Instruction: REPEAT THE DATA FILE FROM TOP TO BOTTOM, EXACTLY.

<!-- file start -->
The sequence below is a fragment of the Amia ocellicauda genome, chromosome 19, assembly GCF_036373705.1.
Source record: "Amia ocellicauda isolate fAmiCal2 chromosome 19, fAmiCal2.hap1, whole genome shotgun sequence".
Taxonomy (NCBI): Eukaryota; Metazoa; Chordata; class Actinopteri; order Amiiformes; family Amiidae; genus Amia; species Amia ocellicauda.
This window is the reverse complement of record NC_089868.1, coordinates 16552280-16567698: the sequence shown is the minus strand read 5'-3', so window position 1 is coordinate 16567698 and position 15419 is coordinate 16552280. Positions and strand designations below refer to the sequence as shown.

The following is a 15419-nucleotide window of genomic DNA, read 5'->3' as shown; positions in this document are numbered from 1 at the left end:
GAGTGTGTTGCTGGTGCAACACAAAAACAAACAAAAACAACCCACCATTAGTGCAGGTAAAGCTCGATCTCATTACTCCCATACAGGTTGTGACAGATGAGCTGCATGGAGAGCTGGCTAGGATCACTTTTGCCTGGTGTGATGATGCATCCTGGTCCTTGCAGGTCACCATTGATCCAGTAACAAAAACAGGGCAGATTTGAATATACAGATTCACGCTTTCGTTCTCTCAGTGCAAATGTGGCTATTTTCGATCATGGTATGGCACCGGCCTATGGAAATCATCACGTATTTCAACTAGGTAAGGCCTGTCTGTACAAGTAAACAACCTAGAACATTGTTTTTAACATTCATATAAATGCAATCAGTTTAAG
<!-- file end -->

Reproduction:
The sequence below is a fragment of the Amia ocellicauda genome, chromosome 19, assembly GCF_036373705.1.
Source record: "Amia ocellicauda isolate fAmiCal2 chromosome 19, fAmiCal2.hap1, whole genome shotgun sequence".
Taxonomy (NCBI): Eukaryota; Metazoa; Chordata; class Actinopteri; order Amiiformes; family Amiidae; genus Amia; species Amia ocellicauda.
This window is the reverse complement of record NC_089868.1, coordinates 16552280-16567698: the sequence shown is the minus strand read 5'-3', so window position 1 is coordinate 16567698 and position 15419 is coordinate 16552280. Positions and strand designations below refer to the sequence as shown.

The following is a 15419-nucleotide window of genomic DNA, read 5'->3' as shown; positions in this document are numbered from 1 at the left end:
GAGTGTGTTGCTGGTGCAACACAAAAACAAACAAAAACAACCCACCATTAGTGCAGGTAAAGCTCGATCTCATTACTCCCATACAGGTTGTGACAGATGAGCTGCATGGAGAGCTGGCTAGGATCACTTTTGCCTGGTGTGATGATGCATCCTGGTCCTTGCAGGTCACCATTGATCCAGTAACAAAAACAGGGCAGATTTGAATATACAGATTCACGCTTTCGTTCTCTCAGTGCAAATGTGGCTATTTTCGATCATGGTATGGCACCGGCCTATGGAAATCATCACGTATTTCAACTAGGTAAGGCCTGTCTGTACAAGTAAACAACCTAGAACATTGTTTTTAACATTCATATAAATGCAATCAGTTTAAG